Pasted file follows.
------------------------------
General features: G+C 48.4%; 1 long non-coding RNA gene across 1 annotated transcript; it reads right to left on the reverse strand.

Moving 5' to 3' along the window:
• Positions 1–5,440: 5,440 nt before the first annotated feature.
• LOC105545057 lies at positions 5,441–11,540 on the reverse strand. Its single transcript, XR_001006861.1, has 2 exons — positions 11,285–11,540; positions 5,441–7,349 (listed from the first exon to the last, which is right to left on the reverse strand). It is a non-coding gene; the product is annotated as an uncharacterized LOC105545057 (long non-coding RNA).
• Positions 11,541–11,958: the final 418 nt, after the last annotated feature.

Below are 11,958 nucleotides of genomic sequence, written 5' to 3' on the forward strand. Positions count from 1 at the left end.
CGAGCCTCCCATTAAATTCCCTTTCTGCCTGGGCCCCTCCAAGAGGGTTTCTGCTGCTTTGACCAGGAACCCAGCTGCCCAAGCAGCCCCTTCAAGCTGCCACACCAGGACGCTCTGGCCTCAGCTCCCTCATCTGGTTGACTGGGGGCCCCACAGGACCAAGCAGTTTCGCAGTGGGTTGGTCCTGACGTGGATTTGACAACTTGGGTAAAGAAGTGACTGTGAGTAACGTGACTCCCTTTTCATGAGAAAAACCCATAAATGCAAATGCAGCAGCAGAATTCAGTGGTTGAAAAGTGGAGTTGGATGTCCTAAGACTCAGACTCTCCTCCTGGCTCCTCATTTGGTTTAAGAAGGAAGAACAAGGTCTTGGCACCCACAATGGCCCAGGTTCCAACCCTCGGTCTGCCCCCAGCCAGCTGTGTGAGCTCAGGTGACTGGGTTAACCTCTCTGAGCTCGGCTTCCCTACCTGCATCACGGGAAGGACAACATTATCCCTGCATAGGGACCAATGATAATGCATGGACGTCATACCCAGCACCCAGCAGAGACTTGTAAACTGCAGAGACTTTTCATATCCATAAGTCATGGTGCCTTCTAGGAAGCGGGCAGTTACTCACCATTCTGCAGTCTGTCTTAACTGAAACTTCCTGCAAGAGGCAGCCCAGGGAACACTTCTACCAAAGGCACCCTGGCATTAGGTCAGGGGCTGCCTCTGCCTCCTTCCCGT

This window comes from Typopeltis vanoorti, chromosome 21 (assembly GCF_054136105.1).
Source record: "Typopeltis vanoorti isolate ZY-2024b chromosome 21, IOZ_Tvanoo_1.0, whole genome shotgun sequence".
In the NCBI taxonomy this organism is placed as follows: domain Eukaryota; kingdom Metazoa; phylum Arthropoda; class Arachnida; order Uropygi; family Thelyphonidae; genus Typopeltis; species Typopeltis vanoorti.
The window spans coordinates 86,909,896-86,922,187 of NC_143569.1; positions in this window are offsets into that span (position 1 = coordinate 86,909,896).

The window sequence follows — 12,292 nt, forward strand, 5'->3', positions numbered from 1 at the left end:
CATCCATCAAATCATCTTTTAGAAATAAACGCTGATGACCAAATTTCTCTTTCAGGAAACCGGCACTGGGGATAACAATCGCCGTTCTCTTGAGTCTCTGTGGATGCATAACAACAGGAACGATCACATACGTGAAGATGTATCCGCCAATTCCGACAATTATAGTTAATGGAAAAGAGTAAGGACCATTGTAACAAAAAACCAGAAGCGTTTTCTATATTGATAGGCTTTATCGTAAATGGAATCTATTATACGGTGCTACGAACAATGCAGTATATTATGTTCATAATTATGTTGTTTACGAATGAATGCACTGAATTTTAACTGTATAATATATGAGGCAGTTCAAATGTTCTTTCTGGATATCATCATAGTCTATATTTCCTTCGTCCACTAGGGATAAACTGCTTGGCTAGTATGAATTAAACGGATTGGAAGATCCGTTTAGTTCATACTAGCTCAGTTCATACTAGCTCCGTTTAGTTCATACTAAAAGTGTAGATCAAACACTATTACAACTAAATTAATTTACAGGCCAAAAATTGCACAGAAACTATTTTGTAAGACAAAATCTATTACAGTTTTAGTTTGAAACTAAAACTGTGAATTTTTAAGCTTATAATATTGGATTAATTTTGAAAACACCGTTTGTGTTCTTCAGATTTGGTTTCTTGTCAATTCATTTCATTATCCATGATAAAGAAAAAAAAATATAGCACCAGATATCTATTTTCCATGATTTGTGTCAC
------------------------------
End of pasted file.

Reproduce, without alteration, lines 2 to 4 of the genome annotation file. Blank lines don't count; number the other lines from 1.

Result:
Moving 5' to 3' along the window:
• Positions 1–5,440: 5,440 nt before the first annotated feature.
• LOC105545057 lies at positions 5,441–11,540 on the reverse strand. Its single transcript, XR_001006861.1, has 2 exons — positions 11,285–11,540; positions 5,441–7,349 (listed from the first exon to the last, which is right to left on the reverse strand). It is a non-coding gene; the product is annotated as an uncharacterized LOC105545057 (long non-coding RNA).